United States women’s team star Megan Rapinoe announced on social media on Saturday that she would be retiring from football at the end of this season.
“It is with a deep sense of peace & gratitude that I have decided this will be my final season playing this beautiful game,” the 38-year-old posted.
“I never could have imagined the ways in which soccer would shape and change my life forever,” she added.
The two-time World Cup winner, well known for her activism, is part of the USA squad for the upcoming women’s World Cup in Australia and New Zealand.
Rapinoe plays in the National Women’s Soccer League (NWSL) for Seattle based OL Reign—their season concludes in November.
The winger currently has 199 caps over a span of 17 years playing for her country and also won an Olympic gold medal in London in 2012.
She was awarded the Best FIFA Women’s Player in 2019 but her fame came as much for her espousal of causes and her campaigning as for her skills on the field.
Rapinoe publicly came out as gay in July 2012 and has been a high-profile campaigner on social issues including LGBTQ+ rights, racial inequality and gender and pay equality.
She was a leading voice in the US women’s team’s successful fight for equal pay and conditions which resulted in a lawsuit and eventual new collective agreement being struck in 2021.
Rapinoe made headlines in 2016 when she took a knee during the national anthem in solidarity with NFL player Colin Kaepernick.
“I’ve been able to have such an incredible career, and this game has brought me all over the world and allowed me to meet so many amazing people,” said Rapinoe.
“I feel incredibly grateful to have played as long as I have, to be as successful as we’ve been, and to have been a part of a generation of players who undoubtedly left the game better than they found it.”
“To be able to play one last World Cup and one last NWSL season and go out on my own terms is incredibly special,” she added.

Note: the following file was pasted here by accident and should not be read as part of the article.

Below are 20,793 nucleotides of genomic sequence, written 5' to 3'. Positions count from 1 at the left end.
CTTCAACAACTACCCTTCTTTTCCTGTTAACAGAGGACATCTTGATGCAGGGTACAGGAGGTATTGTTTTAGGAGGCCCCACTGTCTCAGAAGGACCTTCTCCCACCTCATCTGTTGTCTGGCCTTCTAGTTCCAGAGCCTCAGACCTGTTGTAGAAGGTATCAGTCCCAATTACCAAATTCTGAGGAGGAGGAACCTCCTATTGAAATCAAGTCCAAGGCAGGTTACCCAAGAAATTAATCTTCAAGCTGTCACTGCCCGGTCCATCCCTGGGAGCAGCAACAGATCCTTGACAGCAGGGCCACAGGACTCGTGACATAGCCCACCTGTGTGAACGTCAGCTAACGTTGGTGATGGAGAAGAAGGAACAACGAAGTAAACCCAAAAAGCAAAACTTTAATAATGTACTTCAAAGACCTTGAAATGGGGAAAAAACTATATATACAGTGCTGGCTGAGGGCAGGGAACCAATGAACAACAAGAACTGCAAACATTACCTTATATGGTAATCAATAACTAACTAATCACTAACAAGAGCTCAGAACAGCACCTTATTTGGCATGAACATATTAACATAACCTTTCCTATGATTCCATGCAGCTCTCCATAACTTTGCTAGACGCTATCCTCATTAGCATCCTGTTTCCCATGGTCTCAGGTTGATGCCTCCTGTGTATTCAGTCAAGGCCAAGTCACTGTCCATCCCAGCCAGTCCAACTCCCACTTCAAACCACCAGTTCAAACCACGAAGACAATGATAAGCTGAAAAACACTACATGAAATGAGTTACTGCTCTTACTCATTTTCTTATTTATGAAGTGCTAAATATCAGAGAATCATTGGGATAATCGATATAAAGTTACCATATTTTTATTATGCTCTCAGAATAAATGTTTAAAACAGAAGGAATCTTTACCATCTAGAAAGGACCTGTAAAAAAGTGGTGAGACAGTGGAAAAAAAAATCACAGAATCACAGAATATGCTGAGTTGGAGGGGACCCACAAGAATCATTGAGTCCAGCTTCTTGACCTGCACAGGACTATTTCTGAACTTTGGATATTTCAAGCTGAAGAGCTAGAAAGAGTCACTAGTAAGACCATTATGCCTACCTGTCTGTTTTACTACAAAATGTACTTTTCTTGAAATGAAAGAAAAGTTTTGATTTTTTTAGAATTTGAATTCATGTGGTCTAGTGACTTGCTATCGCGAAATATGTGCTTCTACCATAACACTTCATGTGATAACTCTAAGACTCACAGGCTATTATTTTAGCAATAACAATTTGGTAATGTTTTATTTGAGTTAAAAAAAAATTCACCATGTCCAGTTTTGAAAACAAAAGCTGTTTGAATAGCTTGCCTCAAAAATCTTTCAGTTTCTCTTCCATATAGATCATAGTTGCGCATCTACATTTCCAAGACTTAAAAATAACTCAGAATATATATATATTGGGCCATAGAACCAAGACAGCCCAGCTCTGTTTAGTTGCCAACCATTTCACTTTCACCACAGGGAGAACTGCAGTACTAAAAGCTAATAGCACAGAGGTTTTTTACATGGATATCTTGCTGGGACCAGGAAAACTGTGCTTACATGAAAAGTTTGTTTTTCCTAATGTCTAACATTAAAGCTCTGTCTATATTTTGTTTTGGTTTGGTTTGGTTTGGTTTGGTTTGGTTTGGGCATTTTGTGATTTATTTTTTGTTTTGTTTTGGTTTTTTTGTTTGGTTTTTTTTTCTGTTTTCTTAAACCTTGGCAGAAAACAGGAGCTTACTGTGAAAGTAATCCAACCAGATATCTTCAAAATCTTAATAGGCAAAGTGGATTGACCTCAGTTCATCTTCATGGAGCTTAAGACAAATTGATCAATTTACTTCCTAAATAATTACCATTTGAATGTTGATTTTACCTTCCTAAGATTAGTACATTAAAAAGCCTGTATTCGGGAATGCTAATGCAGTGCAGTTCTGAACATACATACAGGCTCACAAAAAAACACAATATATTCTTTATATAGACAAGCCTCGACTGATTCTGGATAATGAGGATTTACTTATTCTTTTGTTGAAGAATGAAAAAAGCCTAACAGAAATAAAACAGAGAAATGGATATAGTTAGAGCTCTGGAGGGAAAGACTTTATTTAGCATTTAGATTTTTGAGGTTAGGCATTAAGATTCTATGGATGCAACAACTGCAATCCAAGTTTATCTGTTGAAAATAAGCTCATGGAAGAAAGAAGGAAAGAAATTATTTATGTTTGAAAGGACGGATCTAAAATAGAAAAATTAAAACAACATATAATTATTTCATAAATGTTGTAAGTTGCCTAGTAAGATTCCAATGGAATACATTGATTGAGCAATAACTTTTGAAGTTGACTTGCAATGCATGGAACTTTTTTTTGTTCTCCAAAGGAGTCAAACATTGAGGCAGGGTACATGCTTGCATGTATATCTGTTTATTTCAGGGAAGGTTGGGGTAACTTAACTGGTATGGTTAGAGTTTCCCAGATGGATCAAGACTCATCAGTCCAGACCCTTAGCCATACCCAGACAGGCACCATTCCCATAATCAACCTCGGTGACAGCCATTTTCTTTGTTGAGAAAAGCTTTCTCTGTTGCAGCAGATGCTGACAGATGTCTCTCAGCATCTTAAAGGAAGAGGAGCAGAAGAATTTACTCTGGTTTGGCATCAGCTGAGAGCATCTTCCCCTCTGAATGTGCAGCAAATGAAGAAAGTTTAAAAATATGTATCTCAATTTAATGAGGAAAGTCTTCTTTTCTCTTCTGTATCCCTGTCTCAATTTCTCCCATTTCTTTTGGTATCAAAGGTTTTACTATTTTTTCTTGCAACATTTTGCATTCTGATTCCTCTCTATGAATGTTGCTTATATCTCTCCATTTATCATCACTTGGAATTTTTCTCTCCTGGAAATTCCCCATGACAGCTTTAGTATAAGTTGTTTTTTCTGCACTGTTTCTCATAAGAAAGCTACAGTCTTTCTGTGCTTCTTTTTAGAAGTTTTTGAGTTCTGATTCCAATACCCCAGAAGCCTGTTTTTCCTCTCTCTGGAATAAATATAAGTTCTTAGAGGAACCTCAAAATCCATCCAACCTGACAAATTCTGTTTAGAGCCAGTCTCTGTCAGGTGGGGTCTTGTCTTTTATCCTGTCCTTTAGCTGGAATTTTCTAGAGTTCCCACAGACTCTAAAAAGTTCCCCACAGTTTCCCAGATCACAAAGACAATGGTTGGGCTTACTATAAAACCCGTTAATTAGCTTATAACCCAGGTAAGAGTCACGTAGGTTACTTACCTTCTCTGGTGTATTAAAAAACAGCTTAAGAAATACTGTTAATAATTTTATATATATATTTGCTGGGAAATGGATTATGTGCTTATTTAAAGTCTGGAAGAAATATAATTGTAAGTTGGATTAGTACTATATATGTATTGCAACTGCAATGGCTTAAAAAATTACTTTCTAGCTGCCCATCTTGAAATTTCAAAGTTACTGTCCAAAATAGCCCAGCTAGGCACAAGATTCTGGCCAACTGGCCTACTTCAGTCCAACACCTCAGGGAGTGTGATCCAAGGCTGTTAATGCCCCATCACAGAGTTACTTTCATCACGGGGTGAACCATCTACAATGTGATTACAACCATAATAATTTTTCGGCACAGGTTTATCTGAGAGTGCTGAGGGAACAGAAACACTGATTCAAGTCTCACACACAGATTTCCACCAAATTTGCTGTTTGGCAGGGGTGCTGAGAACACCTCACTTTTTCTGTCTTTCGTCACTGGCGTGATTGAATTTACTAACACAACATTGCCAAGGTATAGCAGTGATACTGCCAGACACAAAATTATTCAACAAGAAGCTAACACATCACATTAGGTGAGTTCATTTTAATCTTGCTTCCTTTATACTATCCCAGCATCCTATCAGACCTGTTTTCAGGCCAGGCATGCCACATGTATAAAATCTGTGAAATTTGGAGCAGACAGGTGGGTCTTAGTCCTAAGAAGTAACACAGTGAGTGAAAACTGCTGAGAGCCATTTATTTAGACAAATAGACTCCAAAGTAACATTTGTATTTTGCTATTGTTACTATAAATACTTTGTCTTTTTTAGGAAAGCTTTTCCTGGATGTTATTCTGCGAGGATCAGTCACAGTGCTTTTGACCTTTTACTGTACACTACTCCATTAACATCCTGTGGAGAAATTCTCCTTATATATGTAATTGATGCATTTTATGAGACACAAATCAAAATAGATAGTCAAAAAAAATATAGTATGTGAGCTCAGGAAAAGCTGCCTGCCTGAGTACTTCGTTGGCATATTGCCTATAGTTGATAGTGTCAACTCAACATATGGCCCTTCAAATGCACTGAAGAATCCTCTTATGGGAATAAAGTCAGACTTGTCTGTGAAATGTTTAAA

Last July she received the highest civilian honor in the United States when President Joe Biden awarded her the Presidential Medal of Freedom.
Rapinoe was the first footballer to receive the award and one of just six female athletes or coaches.
“Beyond the World Cup title to Olympic medals, Megan is a champion for essential American truth that everyone is entitled to be treated with dignity and respect,” Biden said at the award ceremony.
“She helped lead the change for perhaps the most important victory for anyone on our soccer team or any soccer team: equal pay for women.”
Rapinoe’s views made her a polarizing figure in the deeply divided country, however, as former USA men’s international now television pundit Alexis Lalas highlighted.
“Megan Rapinoe has transcended the game of soccer and she’s fearless and opinionated and interesting and she is a legend and she’s a badass both on and off the field,” Lalas said on Fox Sports.
“Now I fundamentally disagree with a lot of her opinions and stances off the field but I’ll fight to my last breath for her to have that freedom to express that which she has done incredibly well.
“I’ve got a lot of respect for her even though at times I disagree with her,” he added.
But Lalas questioned the timing of Rapinoe’s announcement in the build-up to the World Cup, where the USA are seeking a record-extending fifth title.
“I do think it’s a little weird to announce it before the World Cup and put that kind of attention on her,” he said.
US women’s team coach Vlatko Andonovski said Rapinoe remained an important part of the team for the World Cup which starts on July 20.
“Megan Rapinoe is one of the most important players in women’s soccer history and a personality like no other,” he said.
“It’s been a wonderful experience to coach her in the NWSL and for the national team and I’m looking forward to her being an important part of our team at the World Cup,” he added.
The Californian has spent most of her career playing in domestic leagues but had a brief spell in Australia with W-League team Sydney FC in 2011 and two years later played for French club Lyon, reaching the final of the Champions League.
At the 2019 World Cup in France, she scored in the 2-0 win over the Netherlands in the final and was named Player of the Match. She won the Golden Boot as top scorer and Golden Ball for best player in the tournament.
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